Due to the fact that parts are carried over from the standard car, the large wing mirrors create an air gap between the mirror and the car so there is quite a lot of wind noise. The rear view mirror is quite large and there is only a small gap between it and the touchscreen which reduce visibility in the front. Though, we still found it to be easy to see out of and it was not as big of an issue as some reviewers have made it out to be.
I think the biggest issue is the sound; I like the resonance of an uneven engine such as Audi's inline-5 cylinder but this car leaves a lot to be desired on the acoustic front. The cold start sound of the car is wonderful to listen to being reminiscent of a classic carburetted engine. But, when on the move there is not much sound being emitted from the twin exhaust pipes. It is very quiet and discreet which is just not what you want when driving sportily; it slightly ruins the mood. There is audio taken from the exhaust which is pumped in through the speakers to give you the best sounds inside the cabin which is a nice touch but is not the same as hearing it naturally. It isn't a huge issue but could have been better. I think some people will be left at an impasse where they are undecided as to whether or not to install a louder aftermarket exhaust or keep the car stock as it increases in value which I believe it inevitably will.
The hot hatchback group has been trumped in almost ever sense by this brilliant piece of automotive design. Every piece of this car has been thought out to the most miniscule detail. This car had big shoes to fill being likened to the homologation cars of old such as the Lancia Delta Integrale but I think it's done well to keep its image and appease the critics.
The general feeling of love for this car can be seen in very few other vehicles. Even with the mass of YouTube reviews and articles I've read I didn't fully appreciate the interest in this car until I went to Brands Hatch a few days after our test drive. It was the British GT championship race and it enticed some eclectic and wealthy spectators. The South Bank car park was laden with wealth - there was the new BMW M4, an assortment of Porsches and even an Aston Martin DBS but nobody seemed to care. What car was everybody corralled around taking pictures? Yes, it was a little white GR Yaris and everybody was positively giddy with excitement.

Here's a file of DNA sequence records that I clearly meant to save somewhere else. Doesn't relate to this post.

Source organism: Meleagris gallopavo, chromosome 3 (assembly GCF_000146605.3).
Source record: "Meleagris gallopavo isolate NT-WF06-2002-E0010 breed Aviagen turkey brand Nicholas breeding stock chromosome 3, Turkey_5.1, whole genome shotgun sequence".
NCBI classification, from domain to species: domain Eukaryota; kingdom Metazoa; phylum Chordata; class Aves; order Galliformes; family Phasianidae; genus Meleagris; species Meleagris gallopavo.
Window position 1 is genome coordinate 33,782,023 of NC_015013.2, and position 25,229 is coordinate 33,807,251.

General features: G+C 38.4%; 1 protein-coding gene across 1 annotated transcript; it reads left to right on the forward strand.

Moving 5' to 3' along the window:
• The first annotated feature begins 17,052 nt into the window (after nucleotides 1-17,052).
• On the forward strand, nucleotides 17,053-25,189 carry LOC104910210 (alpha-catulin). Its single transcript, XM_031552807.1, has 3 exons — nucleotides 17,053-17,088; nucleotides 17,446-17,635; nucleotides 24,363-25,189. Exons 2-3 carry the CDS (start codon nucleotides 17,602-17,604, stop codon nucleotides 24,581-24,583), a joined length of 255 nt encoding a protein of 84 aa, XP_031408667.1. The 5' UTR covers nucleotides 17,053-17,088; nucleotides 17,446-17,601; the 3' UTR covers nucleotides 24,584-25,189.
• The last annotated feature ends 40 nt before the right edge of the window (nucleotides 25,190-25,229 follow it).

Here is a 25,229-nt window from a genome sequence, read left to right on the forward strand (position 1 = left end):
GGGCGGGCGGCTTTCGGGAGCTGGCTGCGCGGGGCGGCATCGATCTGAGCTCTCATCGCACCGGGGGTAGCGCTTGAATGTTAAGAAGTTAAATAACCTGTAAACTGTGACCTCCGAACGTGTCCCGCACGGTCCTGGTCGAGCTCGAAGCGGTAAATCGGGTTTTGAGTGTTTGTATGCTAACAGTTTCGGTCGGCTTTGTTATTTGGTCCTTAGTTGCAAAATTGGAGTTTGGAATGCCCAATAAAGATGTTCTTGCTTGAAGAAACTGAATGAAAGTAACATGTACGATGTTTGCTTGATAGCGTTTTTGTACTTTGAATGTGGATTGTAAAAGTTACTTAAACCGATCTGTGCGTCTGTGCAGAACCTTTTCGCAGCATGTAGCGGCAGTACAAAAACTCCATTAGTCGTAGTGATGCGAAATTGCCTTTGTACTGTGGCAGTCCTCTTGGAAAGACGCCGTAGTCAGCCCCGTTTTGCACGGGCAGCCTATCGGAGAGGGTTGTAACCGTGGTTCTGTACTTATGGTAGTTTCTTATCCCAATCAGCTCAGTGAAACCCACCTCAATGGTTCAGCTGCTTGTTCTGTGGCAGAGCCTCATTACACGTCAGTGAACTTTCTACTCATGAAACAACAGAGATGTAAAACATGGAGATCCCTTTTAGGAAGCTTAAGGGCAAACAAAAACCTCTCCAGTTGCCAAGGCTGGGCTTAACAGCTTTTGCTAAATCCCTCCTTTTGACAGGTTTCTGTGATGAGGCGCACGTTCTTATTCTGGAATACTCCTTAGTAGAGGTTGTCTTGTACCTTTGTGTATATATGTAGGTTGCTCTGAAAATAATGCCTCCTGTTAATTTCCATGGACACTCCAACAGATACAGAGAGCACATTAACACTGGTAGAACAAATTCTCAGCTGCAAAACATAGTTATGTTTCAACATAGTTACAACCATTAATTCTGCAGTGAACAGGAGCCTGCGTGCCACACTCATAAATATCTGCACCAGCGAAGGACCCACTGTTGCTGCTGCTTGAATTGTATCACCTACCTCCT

The sheer level of engineering and thought that has gone into this car is incredible. Just sitting in it made me grin as I assessed every detail from the air vents to the door handles. The amount of care and thought for this car can be seen and I can't help but respect the devotion to their craft that the Toyota engineers have, not to mention Akio Toyoda himself. For a multi-billion dollar corporation to just step back and say 'let's have a little side project' is impressive and shows that even in these strange times where our petrol powered futures are uncertain, it is good to see this little 3-cylinder hatchback whip everybody up into a frenzy.
That's what sealed the deal for us; not the reviews or statistics but the love and devotion to it from its creators and its supporters. So we ordered one. A GR Yaris in Precious Black with the Circuit Pack will sit on our driveway someday soon and I couldn't be more elated (despite the 8 months left to wait for it). We are all in agreement that even our RS5 which we are lucky enough to have did not engage us as much as this plucky Yaris .
This car is all you will ever need - it is practical, useable and of relatively high quality. It's powerful and manoeuvrable enough to enjoy driving anywhere; there is the right amount of power to manage on the road and it can be daily driven with an obligatory back roads blast after every shopping trip. It is, after all, a Toyota so will be ludicrously reliable with a 5 year warranty as well. You should consider yourself lucky if you are on a waiting list and if you do get the opportunity to order one, I strongly encourage signing on that dotted line and getting your name down. This thing is special for so many reasons and I can't wait to keep writing about it when ours finally arrives.
I hope you enjoyed this article and it would be wonderful if you liked it and followed me here on Drivetribe. Please feel free to comment any thoughts or about your own experience with a GR Yaris. Thank you for reading.